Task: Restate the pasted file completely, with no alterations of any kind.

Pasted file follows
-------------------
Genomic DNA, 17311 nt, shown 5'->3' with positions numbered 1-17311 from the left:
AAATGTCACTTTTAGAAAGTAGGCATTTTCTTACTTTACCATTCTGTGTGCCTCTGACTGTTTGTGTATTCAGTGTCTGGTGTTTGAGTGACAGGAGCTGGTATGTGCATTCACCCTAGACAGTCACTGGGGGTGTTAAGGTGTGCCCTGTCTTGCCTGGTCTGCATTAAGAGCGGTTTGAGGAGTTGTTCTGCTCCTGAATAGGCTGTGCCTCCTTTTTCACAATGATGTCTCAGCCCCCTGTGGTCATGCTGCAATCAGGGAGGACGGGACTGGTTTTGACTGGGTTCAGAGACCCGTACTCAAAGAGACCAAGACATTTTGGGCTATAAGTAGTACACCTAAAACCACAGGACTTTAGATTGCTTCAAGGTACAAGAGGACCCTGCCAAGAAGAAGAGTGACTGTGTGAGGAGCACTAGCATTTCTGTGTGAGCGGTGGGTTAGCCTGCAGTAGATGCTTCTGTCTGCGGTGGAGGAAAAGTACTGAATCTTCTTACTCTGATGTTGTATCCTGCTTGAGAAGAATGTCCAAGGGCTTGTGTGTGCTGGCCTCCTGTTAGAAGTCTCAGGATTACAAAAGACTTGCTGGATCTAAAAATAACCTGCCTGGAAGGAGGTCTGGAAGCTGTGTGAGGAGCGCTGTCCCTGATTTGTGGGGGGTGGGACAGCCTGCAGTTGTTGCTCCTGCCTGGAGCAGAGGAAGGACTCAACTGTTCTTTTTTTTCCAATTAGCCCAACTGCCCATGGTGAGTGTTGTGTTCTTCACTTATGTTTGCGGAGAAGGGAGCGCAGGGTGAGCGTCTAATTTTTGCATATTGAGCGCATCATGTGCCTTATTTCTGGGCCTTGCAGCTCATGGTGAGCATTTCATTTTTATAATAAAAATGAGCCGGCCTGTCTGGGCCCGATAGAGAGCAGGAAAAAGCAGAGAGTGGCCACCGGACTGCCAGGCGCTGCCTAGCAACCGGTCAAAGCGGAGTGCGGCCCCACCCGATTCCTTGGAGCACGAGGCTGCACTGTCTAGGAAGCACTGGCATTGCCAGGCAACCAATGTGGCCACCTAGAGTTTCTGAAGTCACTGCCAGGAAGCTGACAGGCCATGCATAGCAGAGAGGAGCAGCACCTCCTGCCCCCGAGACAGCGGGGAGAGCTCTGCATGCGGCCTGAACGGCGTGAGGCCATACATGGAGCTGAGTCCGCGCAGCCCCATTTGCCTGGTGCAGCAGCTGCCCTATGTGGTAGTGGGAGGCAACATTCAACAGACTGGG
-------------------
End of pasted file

Genomic DNA, 17311 nt, shown 5'->3' with positions numbered 1-17311 from the left:
AAATGTCACTTTTAGAAAGTAGGCATTTTCTTACTTTACCATTCTGTGTGCCTCTGACTGTTTGTGTATTCAGTGTCTGGTGTTTGAGTGACAGGAGCTGGTATGTGCATTCACCCTAGACAGTCACTGGGGGTGTTAAGGTGTGCCCTGTCTTGCCTGGTCTGCATTAAGAGCGGTTTGAGGAGTTGTTCTGCTCCTGAATAGGCTGTGCCTCCTTTTTCACAATGATGTCTCAGCCCCCTGTGGTCATGCTGCAATCAGGGAGGACGGGACTGGTTTTGACTGGGTTCAGAGACCCGTACTCAAAGAGACCAAGACATTTTGGGCTATAAGTAGTACACCTAAAACCACAGGACTTTAGATTGCTTCAAGGTACAAGAGGACCCTGCCAAGAAGAAGAGTGACTGTGTGAGGAGCACTAGCATTTCTGTGTGAGCGGTGGGTTAGCCTGCAGTAGATGCTTCTGTCTGCGGTGGAGGAAAAGTACTGAATCTTCTTACTCTGATGTTGTATCCTGCTTGAGAAGAATGTCCAAGGGCTTGTGTGTGCTGGCCTCCTGTTAGAAGTCTCAGGATTACAAAAGACTTGCTGGATCTAAAAATAACCTGCCTGGAAGGAGGTCTGGAAGCTGTGTGAGGAGCGCTGTCCCTGATTTGTGGGGGGTGGGACAGCCTGCAGTTGTTGCTCCTGCCTGGAGCAGAGGAAGGACTCAACTGTTCTTTTTTTTCCAATTAGCCCAACTGCCCATGGTGAGTGTTGTGTTCTTCACTTATGTTTGCGGAGAAGGGAGCGCAGGGTGAGCGTCTAATTTTTGCATATTGAGCGCATCATGTGCCTTATTTCTGGGCCTTGCAGCTCATGGTGAGCATTTCATTTTTATAATAAAAATGAGCCGGCCTGTCTGGGCCCGATAGAGAGCAGGAAAAAGCAGAGAGTGGCCACCGGACTGCCAGGCGCTGCCTAGCAACCGGTCAAAGCGGAGTGCGGCCCCACCCGATTCCTTGGAGCACGAGGCTGCACTGTCTAGGAAGCACTGGCATTGCCAGGCAACCAATGTGGCCACCTAGAGTTTCTGAAGTCACTGCCAGGAAGCTGACAGGCCATGCATAGCAGAGAGGAGCAGCACCTCCTGCCCCCGAGACAGCGGGGAGAGCTCTGCATGCGGCCTGAACGGCGTGAGGCCATACATGGAGCTGAGTCCGCGCAGCCCCATTTGCCTGGTGCAGCAGCTGCCCTATGTGGTAGTGGGAGGCAACATTCAACAGACTGGG